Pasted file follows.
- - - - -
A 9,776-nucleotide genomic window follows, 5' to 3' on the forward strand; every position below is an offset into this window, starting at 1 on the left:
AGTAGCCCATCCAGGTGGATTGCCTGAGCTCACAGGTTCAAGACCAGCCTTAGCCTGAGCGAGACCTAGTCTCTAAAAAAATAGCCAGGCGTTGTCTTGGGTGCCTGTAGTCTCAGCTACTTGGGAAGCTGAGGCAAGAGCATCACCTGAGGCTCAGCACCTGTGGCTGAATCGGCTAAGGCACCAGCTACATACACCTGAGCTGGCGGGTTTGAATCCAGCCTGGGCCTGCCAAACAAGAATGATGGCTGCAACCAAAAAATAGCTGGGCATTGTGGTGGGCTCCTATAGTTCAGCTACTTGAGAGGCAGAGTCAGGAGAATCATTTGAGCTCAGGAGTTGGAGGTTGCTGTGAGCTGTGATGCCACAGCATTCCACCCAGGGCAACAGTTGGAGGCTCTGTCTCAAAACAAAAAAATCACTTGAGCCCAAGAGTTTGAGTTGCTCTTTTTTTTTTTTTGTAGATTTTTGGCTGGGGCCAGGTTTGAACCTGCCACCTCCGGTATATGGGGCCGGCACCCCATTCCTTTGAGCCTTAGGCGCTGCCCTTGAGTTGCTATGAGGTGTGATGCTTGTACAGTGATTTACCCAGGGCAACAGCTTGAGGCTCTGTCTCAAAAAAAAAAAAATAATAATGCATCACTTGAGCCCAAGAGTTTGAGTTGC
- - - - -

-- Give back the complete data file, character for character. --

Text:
A 9,776-nucleotide genomic window follows, 5' to 3' on the forward strand; every position below is an offset into this window, starting at 1 on the left:
AGTAGCCCATCCAGGTGGATTGCCTGAGCTCACAGGTTCAAGACCAGCCTTAGCCTGAGCGAGACCTAGTCTCTAAAAAAATAGCCAGGCGTTGTCTTGGGTGCCTGTAGTCTCAGCTACTTGGGAAGCTGAGGCAAGAGCATCACCTGAGGCTCAGCACCTGTGGCTGAATCGGCTAAGGCACCAGCTACATACACCTGAGCTGGCGGGTTTGAATCCAGCCTGGGCCTGCCAAACAAGAATGATGGCTGCAACCAAAAAATAGCTGGGCATTGTGGTGGGCTCCTATAGTTCAGCTACTTGAGAGGCAGAGTCAGGAGAATCATTTGAGCTCAGGAGTTGGAGGTTGCTGTGAGCTGTGATGCCACAGCATTCCACCCAGGGCAACAGTTGGAGGCTCTGTCTCAAAACAAAAAAATCACTTGAGCCCAAGAGTTTGAGTTGCTCTTTTTTTTTTTTTGTAGATTTTTGGCTGGGGCCAGGTTTGAACCTGCCACCTCCGGTATATGGGGCCGGCACCCCATTCCTTTGAGCCTTAGGCGCTGCCCTTGAGTTGCTATGAGGTGTGATGCTTGTACAGTGATTTACCCAGGGCAACAGCTTGAGGCTCTGTCTCAAAAAAAAAAAAATAATAATGCATCACTTGAGCCCAAGAGTTTGAGTTGC